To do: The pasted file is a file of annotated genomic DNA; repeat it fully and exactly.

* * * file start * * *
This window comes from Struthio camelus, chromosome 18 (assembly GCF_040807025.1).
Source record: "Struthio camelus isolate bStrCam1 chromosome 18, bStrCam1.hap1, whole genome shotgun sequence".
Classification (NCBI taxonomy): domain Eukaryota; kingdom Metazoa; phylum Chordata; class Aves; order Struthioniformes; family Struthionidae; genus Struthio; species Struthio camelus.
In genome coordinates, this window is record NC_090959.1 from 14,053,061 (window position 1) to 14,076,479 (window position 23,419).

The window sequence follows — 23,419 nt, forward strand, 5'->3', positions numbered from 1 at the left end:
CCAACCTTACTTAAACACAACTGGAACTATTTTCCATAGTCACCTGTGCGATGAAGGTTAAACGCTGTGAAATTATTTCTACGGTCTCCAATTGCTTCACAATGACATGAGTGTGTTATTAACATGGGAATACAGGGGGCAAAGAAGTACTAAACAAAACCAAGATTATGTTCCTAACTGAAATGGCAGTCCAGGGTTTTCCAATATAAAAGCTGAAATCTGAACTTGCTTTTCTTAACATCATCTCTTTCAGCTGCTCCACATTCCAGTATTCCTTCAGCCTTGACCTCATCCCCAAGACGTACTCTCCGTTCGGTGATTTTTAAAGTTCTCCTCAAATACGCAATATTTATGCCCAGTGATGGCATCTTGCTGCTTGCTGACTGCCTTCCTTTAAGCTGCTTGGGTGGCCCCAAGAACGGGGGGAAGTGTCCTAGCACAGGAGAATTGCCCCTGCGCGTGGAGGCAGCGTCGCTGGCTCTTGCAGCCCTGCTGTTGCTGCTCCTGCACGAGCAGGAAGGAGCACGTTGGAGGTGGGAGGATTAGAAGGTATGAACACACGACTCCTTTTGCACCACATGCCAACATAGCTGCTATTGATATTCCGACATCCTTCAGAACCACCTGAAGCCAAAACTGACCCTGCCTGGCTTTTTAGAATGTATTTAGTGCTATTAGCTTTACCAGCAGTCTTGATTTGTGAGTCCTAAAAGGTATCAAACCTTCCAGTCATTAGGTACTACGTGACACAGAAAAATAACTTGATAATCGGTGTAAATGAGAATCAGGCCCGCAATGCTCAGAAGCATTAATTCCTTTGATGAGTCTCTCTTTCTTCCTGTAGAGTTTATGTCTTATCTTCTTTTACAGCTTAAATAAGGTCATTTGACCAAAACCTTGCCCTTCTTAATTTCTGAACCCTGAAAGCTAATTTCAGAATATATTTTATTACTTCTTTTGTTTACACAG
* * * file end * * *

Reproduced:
This window comes from Struthio camelus, chromosome 18 (assembly GCF_040807025.1).
Source record: "Struthio camelus isolate bStrCam1 chromosome 18, bStrCam1.hap1, whole genome shotgun sequence".
Classification (NCBI taxonomy): domain Eukaryota; kingdom Metazoa; phylum Chordata; class Aves; order Struthioniformes; family Struthionidae; genus Struthio; species Struthio camelus.
In genome coordinates, this window is record NC_090959.1 from 14,053,061 (window position 1) to 14,076,479 (window position 23,419).

The window sequence follows — 23,419 nt, forward strand, 5'->3', positions numbered from 1 at the left end:
CCAACCTTACTTAAACACAACTGGAACTATTTTCCATAGTCACCTGTGCGATGAAGGTTAAACGCTGTGAAATTATTTCTACGGTCTCCAATTGCTTCACAATGACATGAGTGTGTTATTAACATGGGAATACAGGGGGCAAAGAAGTACTAAACAAAACCAAGATTATGTTCCTAACTGAAATGGCAGTCCAGGGTTTTCCAATATAAAAGCTGAAATCTGAACTTGCTTTTCTTAACATCATCTCTTTCAGCTGCTCCACATTCCAGTATTCCTTCAGCCTTGACCTCATCCCCAAGACGTACTCTCCGTTCGGTGATTTTTAAAGTTCTCCTCAAATACGCAATATTTATGCCCAGTGATGGCATCTTGCTGCTTGCTGACTGCCTTCCTTTAAGCTGCTTGGGTGGCCCCAAGAACGGGGGGAAGTGTCCTAGCACAGGAGAATTGCCCCTGCGCGTGGAGGCAGCGTCGCTGGCTCTTGCAGCCCTGCTGTTGCTGCTCCTGCACGAGCAGGAAGGAGCACGTTGGAGGTGGGAGGATTAGAAGGTATGAACACACGACTCCTTTTGCACCACATGCCAACATAGCTGCTATTGATATTCCGACATCCTTCAGAACCACCTGAAGCCAAAACTGACCCTGCCTGGCTTTTTAGAATGTATTTAGTGCTATTAGCTTTACCAGCAGTCTTGATTTGTGAGTCCTAAAAGGTATCAAACCTTCCAGTCATTAGGTACTACGTGACACAGAAAAATAACTTGATAATCGGTGTAAATGAGAATCAGGCCCGCAATGCTCAGAAGCATTAATTCCTTTGATGAGTCTCTCTTTCTTCCTGTAGAGTTTATGTCTTATCTTCTTTTACAGCTTAAATAAGGTCATTTGACCAAAACCTTGCCCTTCTTAATTTCTGAACCCTGAAAGCTAATTTCAGAATATATTTTATTACTTCTTTTGTTTACACAG